"If you show vulnerability, people accept it. When you open out, when you reveal... That's where you are most powerful."
At sixty-two and a half, Margolyes gave up being shyly polite long ago.
"If I was a different kind of person, I could just shut up and mutter platitudes. But I can't do that. I've always been a loud mouth. And people are always telling me to be quiet, including the Queen!"
A good old fashioned middle class Jewish socialist, whose family migrated from Belarus to England in the 19th century, Margolyes saves her harshest words for the present government of Israel. When she says "Fundamentalism is destroying everything" she isn't talking about the suicide bombers. She's referring to the flat-earthers in the Knesset.
"I was conceived during an air-raid. And I don't know whether that's had an effect on me. I think it's probably made me a bit jumpy." She says this with a twinkle so bright you could hunt kangaroo by it.
Though she is contentedly childless -- the last of a rather stunted line -- Margolyes feels that she is a part of the heritage of the English tongue. The language itself is her antecedent and her descendent.
"I feel really thrilled that English is my first language. To have Shakespeare, Dickens, Blake... God! That's massive. A real blessing." But with those kinds of writers on our team, she reckons, we should be doing much much better. Margolyes fears that language -- "the currency of our thought" -- is being used to obfuscate instead of communicate, more and more. To hide rather than inform. To tell lies instead of telling truths.
Paradoxically, Margolyes believes that the 'lie' of acting can be a powerful force for truth. "The most precious thing an actor can do is to build bridges between people, to show one half of a community what the other half is like. If you can truthfully show what a person is like -- even to somebody who might be unsympathetic -- it can open eyes. And that, finally, is our job as artists."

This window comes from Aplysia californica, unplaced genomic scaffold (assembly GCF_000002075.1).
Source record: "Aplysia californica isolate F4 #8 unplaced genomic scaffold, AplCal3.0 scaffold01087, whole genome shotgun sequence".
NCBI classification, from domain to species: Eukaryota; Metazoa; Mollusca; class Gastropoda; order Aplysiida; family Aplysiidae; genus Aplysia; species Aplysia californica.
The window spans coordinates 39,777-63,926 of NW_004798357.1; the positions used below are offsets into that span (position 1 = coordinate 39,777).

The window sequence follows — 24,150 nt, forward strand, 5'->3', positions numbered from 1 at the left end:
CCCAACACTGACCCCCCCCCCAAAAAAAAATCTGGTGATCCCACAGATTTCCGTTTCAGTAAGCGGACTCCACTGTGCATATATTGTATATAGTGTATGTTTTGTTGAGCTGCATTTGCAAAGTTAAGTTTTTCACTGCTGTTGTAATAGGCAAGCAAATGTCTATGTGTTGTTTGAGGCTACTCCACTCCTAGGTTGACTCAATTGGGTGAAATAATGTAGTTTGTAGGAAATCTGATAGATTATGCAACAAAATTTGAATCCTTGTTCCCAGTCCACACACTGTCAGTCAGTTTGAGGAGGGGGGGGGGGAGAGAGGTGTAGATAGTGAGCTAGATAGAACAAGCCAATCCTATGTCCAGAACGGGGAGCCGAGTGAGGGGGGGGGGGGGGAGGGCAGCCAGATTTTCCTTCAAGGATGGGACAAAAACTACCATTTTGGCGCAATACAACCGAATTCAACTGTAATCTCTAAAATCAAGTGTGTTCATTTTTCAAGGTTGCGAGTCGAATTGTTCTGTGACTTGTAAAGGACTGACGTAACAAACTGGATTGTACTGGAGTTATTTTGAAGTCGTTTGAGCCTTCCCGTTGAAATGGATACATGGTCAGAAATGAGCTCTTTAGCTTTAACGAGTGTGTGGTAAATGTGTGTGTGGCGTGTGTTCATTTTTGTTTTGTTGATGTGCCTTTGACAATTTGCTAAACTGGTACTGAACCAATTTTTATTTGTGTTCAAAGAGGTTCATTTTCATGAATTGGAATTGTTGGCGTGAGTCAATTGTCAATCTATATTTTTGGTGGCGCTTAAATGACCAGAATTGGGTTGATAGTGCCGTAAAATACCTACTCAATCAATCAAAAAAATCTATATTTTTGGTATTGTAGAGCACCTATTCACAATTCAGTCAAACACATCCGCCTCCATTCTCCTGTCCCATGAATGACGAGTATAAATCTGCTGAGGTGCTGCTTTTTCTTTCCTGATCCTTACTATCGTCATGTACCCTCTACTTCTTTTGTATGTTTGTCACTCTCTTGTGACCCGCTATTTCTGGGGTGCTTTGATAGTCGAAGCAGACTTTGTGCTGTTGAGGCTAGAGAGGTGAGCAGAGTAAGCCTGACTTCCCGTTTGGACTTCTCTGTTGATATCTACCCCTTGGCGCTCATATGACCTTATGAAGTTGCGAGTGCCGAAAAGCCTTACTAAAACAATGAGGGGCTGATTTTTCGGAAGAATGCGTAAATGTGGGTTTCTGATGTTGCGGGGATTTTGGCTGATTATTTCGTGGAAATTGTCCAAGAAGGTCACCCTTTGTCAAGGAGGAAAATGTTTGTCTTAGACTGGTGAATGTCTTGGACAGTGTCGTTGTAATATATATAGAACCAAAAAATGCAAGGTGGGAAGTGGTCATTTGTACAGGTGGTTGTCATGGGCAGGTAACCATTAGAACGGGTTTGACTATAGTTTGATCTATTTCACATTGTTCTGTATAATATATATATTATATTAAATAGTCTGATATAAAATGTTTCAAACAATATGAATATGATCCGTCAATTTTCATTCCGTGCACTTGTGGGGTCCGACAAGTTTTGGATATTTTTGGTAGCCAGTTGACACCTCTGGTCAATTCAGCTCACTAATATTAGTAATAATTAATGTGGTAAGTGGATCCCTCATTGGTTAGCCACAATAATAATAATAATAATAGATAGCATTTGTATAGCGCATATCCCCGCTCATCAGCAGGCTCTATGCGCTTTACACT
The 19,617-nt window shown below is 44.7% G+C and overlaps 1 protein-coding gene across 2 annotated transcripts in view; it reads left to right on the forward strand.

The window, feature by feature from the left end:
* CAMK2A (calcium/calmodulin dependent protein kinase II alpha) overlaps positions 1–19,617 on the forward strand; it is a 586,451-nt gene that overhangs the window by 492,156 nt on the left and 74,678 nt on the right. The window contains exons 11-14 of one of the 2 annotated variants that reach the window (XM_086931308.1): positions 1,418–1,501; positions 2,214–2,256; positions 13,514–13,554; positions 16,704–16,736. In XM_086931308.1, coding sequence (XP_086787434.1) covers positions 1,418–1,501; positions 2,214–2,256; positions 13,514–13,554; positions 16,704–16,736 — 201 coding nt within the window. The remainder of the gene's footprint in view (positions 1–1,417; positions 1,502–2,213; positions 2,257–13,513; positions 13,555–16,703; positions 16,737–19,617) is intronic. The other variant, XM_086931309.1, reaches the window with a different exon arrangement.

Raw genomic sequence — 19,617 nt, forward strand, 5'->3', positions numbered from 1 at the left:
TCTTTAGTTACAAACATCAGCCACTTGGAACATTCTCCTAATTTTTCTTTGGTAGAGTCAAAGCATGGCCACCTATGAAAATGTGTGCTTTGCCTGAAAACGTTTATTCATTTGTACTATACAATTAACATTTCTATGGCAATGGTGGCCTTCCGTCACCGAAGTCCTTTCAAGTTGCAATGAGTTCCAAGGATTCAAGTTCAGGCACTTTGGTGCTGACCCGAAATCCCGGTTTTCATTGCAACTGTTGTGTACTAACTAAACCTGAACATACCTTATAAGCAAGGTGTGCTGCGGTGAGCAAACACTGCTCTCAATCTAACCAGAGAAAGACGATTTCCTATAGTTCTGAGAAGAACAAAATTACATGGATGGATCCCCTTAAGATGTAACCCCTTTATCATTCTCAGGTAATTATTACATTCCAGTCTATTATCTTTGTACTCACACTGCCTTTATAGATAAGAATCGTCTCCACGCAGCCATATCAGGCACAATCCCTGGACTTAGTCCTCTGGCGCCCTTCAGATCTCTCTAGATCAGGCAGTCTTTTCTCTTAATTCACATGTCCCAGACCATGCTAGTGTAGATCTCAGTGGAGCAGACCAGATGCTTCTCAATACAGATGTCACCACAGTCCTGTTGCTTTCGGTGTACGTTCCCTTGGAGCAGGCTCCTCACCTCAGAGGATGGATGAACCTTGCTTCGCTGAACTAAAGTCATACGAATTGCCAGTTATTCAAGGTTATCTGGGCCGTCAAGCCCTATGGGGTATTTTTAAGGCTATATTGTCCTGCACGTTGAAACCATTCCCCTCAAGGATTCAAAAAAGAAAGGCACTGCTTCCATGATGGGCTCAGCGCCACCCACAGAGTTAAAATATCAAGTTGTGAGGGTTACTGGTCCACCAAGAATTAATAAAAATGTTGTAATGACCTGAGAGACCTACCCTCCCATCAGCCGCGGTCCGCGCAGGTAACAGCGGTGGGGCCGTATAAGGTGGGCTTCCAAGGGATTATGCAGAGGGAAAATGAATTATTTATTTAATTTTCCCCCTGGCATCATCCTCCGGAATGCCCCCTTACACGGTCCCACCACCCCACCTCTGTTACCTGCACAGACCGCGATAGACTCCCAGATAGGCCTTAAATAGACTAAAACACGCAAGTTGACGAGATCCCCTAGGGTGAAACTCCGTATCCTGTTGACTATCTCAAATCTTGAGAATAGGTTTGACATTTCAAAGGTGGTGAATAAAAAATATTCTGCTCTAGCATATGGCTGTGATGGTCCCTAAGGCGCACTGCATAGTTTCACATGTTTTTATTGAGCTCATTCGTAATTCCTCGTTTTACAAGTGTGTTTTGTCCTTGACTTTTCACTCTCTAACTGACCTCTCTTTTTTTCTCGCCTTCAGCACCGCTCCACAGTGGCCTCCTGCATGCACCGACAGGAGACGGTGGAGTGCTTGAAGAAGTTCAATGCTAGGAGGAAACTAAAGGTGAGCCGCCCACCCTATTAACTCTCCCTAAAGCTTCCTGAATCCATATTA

2007 Australian - New Zealand Tour Dates: Dickens' Women
REVIEW OF THE SEPTEMBER 21, 2007 PERFORMANCE
Charles Dickens wrote two kinds of women: the innocent and the grotesque. Bland young angels and creepy, painted, psychotic, blowzy harridans. (I can think of one exception, an innocent who has been raised for the sole purpose of luring men into her lair, like a Siren, and then destroying them...)
The innocents, pretty much, are indistinguishable. They're all 17 and utterly utterly nice. Dream girls. An old man's fantasy. The grotesques, by contrast, are unique. Each has a pathology all of her own.
There's no prize for guessing which are more fun to play, especially for a character actor of the calibre of Miriam Margolyes! (They're also much more fun to watch!)
So, first and foremost, Dickens' Women is a freak show. It strings together scenes from various novels: monologues, little dramas and a couple of self-contained readings from a lectern, a replica of Dickens' own... which he designed himself.
As much as Margolyes loves Dickens' novels, she's the first to admit that his ingenues are a little bit "icky" and that the man himself was a misogynist pig. (He once likened his wife to a donkey before cruelly dumping her for a woman almost thirty years younger than himself.)
In the course of two hours, Margolyes neatly sketches Dickens' life story and places him on the analyst's couch. Tales from his life are then illustrated by the scenes that those events inspired in his novels.
It's all immense fun, even if you're unfamiliar with the novels. Even if, like me, you can't stand Dickens as a writer.
There's an earthiness and a cleverness that feeds into Margolyes' acting. Yes, she can pull faces and pull off dozens of voices with the best of British, but there's so much more to her and her work. There's a creative spirit and a restlessness which helps keep a well-honed and well-drilled work fresh and utterly live.
How lucky we are that this extraordinary actor now calls Australia home.
A shortened version of this review was published in the September 25 2007 edition of the Herald Sun.
Dickens' Women by Miriam Margolyes (performer) and Sonia Fraser (director), with John Martin at the piano. Presented by Andrew McKinnon.
Labels: interview, Miriam Margolyes, recycling, tour dates